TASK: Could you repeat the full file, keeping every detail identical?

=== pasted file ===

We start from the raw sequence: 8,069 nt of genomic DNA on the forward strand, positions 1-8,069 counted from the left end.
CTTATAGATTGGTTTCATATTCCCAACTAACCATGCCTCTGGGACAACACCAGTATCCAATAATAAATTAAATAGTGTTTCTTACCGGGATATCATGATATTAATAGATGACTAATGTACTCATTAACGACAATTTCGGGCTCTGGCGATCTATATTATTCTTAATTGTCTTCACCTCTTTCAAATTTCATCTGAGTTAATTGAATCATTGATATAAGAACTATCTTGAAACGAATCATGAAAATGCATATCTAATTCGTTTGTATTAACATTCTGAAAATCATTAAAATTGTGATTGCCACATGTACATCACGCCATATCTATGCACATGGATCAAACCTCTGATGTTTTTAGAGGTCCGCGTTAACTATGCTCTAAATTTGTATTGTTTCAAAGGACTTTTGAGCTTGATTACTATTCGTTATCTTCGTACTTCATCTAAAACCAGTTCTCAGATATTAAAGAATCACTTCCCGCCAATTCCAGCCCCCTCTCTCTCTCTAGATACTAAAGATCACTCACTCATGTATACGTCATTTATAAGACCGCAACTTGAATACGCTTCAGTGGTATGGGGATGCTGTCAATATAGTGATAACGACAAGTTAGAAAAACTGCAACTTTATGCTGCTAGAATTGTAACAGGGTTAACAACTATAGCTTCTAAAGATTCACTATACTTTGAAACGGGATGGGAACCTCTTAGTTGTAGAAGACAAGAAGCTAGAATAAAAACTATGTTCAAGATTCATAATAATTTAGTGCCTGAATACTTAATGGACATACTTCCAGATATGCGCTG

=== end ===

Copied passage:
We start from the raw sequence: 8,069 nt of genomic DNA on the forward strand, positions 1-8,069 counted from the left end.
CTTATAGATTGGTTTCATATTCCCAACTAACCATGCCTCTGGGACAACACCAGTATCCAATAATAAATTAAATAGTGTTTCTTACCGGGATATCATGATATTAATAGATGACTAATGTACTCATTAACGACAATTTCGGGCTCTGGCGATCTATATTATTCTTAATTGTCTTCACCTCTTTCAAATTTCATCTGAGTTAATTGAATCATTGATATAAGAACTATCTTGAAACGAATCATGAAAATGCATATCTAATTCGTTTGTATTAACATTCTGAAAATCATTAAAATTGTGATTGCCACATGTACATCACGCCATATCTATGCACATGGATCAAACCTCTGATGTTTTTAGAGGTCCGCGTTAACTATGCTCTAAATTTGTATTGTTTCAAAGGACTTTTGAGCTTGATTACTATTCGTTATCTTCGTACTTCATCTAAAACCAGTTCTCAGATATTAAAGAATCACTTCCCGCCAATTCCAGCCCCCTCTCTCTCTCTAGATACTAAAGATCACTCACTCATGTATACGTCATTTATAAGACCGCAACTTGAATACGCTTCAGTGGTATGGGGATGCTGTCAATATAGTGATAACGACAAGTTAGAAAAACTGCAACTTTATGCTGCTAGAATTGTAACAGGGTTAACAACTATAGCTTCTAAAGATTCACTATACTTTGAAACGGGATGGGAACCTCTTAGTTGTAGAAGACAAGAAGCTAGAATAAAAACTATGTTCAAGATTCATAATAATTTAGTGCCTGAATACTTAATGGACATACTTCCAGATATGCGCTG